Parts Procurement. Replacement parts needed (if any) must be obtained
System Repair. Faulty parts must be replaced or repaired.
Preventive Maintenance. Preventive maintenance checks are often intrusive and require the system to be down[why?] (unless prognostics are used), e.g., checking oil in a car engine.
System Upgrade. System downtime is usually required to bring new features to the system.
Calibration. Many forms of mechanical or electronic equipment require periodic intrusive calibration.
Other administrative actions
There are four main ways of reducing MDT:
Design the system to fail less often. A more reliable system that doesn't fail often reduces the Down Time.
Make the system repairable. If an item is repairable, it will be used for a longer time, and the user will become more familiar with its operation. This will decrease the MDT because the user will be able to detect abnormal operation sooner, and the system will be repaired before the problem becomes too serious.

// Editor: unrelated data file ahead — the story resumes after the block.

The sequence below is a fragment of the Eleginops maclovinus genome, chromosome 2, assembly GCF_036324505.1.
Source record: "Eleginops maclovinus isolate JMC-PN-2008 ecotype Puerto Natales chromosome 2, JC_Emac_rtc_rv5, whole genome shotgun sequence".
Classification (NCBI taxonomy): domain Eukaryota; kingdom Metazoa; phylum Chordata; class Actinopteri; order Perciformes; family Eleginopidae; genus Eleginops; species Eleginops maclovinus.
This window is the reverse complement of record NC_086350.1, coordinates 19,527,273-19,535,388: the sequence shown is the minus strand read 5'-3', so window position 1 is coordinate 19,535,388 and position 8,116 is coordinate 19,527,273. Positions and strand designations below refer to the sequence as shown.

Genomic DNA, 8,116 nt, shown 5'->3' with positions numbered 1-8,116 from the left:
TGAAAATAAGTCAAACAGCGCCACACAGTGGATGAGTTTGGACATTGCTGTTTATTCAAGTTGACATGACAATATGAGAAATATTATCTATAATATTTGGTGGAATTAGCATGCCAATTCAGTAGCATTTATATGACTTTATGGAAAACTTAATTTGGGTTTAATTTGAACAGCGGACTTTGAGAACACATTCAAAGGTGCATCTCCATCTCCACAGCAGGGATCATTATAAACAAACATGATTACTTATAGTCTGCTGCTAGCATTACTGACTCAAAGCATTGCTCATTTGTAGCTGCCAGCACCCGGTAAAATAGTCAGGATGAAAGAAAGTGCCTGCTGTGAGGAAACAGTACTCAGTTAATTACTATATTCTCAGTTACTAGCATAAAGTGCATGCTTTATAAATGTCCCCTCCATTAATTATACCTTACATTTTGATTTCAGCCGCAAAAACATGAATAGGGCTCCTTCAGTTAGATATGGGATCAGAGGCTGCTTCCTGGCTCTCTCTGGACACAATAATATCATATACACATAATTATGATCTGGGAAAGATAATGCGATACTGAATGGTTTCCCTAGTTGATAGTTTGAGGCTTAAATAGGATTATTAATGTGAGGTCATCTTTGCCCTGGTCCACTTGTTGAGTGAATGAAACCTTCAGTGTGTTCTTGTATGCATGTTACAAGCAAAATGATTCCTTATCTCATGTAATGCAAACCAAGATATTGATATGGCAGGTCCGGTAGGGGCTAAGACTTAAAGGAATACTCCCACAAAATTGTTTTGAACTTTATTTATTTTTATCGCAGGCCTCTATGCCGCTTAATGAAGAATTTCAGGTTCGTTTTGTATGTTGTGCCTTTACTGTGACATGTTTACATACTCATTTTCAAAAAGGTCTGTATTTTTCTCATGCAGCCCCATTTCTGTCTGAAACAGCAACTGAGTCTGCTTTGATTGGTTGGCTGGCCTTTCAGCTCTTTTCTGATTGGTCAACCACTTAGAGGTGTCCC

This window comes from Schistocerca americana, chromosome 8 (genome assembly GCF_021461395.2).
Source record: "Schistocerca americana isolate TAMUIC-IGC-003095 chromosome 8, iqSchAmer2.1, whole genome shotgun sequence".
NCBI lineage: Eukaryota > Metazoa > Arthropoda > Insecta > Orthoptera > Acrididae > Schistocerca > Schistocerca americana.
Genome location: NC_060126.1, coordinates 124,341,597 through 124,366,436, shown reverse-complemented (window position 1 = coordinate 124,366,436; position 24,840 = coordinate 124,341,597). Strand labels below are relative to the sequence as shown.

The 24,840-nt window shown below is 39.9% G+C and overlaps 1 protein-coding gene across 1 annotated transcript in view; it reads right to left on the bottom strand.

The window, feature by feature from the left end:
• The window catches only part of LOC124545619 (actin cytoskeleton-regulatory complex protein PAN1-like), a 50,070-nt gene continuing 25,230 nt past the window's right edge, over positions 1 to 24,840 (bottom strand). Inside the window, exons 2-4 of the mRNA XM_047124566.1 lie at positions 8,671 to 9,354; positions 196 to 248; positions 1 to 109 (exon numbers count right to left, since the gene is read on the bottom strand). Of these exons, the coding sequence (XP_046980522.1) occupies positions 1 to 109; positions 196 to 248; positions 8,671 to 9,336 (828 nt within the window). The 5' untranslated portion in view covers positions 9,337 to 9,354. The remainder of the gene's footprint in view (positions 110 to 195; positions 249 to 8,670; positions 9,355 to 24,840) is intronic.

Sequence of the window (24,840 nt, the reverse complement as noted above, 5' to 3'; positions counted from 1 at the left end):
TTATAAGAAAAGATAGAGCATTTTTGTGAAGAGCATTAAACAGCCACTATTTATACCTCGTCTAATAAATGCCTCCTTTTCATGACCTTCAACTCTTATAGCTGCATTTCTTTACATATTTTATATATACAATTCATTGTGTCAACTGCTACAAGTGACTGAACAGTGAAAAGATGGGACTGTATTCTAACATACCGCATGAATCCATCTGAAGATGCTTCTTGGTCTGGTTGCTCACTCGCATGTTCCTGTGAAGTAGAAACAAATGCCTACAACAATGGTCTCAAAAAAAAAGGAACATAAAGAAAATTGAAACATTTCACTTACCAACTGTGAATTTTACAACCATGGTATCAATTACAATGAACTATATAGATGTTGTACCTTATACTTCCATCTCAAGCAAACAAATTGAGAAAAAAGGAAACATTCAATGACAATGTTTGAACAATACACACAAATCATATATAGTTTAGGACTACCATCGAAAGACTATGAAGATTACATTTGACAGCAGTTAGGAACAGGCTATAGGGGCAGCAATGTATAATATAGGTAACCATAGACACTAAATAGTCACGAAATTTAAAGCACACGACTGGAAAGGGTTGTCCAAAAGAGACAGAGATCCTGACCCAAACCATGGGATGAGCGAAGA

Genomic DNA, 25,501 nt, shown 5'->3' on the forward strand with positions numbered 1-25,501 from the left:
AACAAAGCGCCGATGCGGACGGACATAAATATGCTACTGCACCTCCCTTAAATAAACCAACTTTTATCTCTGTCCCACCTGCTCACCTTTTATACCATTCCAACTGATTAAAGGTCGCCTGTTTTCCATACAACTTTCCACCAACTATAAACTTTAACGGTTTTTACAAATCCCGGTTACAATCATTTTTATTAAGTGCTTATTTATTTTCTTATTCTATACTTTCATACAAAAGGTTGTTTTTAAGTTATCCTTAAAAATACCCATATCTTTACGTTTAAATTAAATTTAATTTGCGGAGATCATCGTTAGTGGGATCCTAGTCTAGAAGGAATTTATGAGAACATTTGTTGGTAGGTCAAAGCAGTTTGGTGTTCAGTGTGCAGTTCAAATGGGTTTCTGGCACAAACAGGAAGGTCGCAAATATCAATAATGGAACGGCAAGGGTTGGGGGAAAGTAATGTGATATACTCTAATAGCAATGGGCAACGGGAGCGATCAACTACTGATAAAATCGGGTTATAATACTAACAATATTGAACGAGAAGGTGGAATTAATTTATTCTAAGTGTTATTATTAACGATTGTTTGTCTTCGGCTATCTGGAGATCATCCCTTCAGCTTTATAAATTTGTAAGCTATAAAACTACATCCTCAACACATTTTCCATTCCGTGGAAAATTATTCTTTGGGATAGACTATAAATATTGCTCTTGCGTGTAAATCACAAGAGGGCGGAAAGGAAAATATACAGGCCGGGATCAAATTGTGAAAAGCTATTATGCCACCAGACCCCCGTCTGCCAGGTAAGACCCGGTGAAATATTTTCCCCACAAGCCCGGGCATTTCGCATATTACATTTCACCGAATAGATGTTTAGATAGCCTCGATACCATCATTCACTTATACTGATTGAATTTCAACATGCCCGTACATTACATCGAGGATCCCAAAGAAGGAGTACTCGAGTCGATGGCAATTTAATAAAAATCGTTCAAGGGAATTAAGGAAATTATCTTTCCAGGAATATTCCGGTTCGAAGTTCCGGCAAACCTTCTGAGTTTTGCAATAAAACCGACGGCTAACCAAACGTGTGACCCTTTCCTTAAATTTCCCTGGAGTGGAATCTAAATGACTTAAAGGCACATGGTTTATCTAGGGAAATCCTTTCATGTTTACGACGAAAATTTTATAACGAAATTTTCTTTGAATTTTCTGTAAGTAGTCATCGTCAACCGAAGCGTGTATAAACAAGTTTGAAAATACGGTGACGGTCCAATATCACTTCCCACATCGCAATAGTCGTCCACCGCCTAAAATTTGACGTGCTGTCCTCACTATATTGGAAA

Let the user repair the system. By designing a system to be user-repairable, the MDT will be considerably decreased, as it will not have to be taken out of service for long periods of time while it is being repaired by the manufacturer (which of course includes time spent in transit to and from the manufacturer).
Provide the user with a repair support system. The closer critical spare parts are to the system, the faster it will be able to be repaired, as this eliminates the delay involved in ordering parts from the manufacturer and waiting to receive them. Also, the clarity of any instructions on how to repair an item will greatly contribute to the speed at which it is repaired.